Maulini vs Serrano 28 Phil 640, 16 Dec 1914, G.R. No. L-8844

Fact:
Defendant obtained a promissory note from various makers and indorsed it to the plaintiff. The plaintiff uses the defendant as an accommodating party for him to he the recipient of the said notes then later, the notes is indorsed to him. The plaintiff then filed a case against the defendant, and making him liable for then unpaid notes. The trial court found the defendant liable in accordance to article 29 of the negotiable instrument which accommodation party as “one who has signed the instrument as maker, drawer, acceptor, or indorser, without receiving value therefor, and for the purpose of lending his name to some other person. Such a person is liable on the instrument to a holder for value, notwithstanding such holder at the time of taking the instrument knew the same to be only an accommodation party.” hence, this case.

Issue:
Whether the defendant, an accommodating party, is liable to the payee.

Held:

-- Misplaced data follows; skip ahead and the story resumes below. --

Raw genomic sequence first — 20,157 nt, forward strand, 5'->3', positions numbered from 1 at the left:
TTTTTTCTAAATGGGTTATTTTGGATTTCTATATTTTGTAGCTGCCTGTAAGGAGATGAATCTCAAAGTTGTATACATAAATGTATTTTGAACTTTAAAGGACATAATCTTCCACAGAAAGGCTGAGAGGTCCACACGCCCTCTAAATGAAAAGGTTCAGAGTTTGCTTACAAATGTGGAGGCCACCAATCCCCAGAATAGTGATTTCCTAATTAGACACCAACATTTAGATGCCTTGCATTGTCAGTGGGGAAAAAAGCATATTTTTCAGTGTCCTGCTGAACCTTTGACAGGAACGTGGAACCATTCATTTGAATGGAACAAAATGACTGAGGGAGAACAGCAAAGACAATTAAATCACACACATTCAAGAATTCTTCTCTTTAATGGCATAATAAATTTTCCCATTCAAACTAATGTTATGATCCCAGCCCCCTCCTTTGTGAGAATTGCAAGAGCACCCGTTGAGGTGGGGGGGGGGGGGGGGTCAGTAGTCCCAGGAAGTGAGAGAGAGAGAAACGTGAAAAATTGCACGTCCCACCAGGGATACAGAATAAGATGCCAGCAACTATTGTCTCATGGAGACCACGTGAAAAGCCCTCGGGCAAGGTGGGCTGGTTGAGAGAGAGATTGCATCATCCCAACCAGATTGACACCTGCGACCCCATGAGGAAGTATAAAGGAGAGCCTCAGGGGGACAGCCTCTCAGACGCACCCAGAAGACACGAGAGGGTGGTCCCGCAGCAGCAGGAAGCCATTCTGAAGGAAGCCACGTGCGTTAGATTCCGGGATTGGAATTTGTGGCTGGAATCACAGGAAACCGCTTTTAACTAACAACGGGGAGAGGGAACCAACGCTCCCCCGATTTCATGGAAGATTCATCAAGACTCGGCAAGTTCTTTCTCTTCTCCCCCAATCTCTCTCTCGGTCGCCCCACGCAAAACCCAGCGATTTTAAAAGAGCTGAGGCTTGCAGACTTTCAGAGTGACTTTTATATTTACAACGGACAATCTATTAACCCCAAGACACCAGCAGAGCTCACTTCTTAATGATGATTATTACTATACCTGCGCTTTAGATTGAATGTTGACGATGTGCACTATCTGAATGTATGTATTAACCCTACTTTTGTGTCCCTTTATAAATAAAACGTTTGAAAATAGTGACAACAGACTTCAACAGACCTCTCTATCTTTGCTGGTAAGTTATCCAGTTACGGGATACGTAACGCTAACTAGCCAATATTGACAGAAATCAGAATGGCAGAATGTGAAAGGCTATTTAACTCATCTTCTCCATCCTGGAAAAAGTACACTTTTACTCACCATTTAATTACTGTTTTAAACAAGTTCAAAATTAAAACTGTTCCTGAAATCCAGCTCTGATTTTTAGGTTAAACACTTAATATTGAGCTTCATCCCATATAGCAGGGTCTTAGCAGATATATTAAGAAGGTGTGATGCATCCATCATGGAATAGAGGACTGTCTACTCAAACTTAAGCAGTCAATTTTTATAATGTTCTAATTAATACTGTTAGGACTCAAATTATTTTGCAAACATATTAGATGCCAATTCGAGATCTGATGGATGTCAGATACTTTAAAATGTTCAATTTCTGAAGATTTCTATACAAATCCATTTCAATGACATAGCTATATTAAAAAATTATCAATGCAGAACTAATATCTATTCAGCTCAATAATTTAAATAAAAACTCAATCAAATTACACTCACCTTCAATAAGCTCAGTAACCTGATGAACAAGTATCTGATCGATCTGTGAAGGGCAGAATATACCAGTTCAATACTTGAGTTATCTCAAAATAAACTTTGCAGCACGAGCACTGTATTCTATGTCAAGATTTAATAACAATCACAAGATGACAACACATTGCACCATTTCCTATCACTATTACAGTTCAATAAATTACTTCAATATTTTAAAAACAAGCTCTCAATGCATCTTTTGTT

No, The accommodation to which reference is made in section is not one to the person who takes the note ā€” that is, the payee or indorsee, but one to the maker or indorser of the note. It is true that in the case at bar it was an accommodation to the plaintiff, in a popular sense, to have the defendant indorse the note; but it was not the accommodation described in the law, but, rather, a mere favor to him and one which in no way bound Serrano. In cases of accommodation indorsement the indorser makes the indorsement for the accommodation of the maker. Such an indorsement is generally for the purpose of better securing the payment of the note ā€” that is, he lend his name to the maker, not to the holder. Putting it in another way: An accommodation note is one to which the accommodation party has put his name, without consideration, for the purpose of accommodating some other party who is to use it and is expected to pay it. The credit given to the accommodation part is sufficient consideration to bind the accommodation maker. Where, however, an indorsement is made as a favor to the indorsee, who requests it, not the better to secure payment, but to relieve himself from a distasteful situation, and where the only consideration for such indorsement passes from the indorser to the indorsee, the situation does not present one creating an accommodation indorsement, nor one where there is a consideration sufficient to sustain an action on the indorsement.

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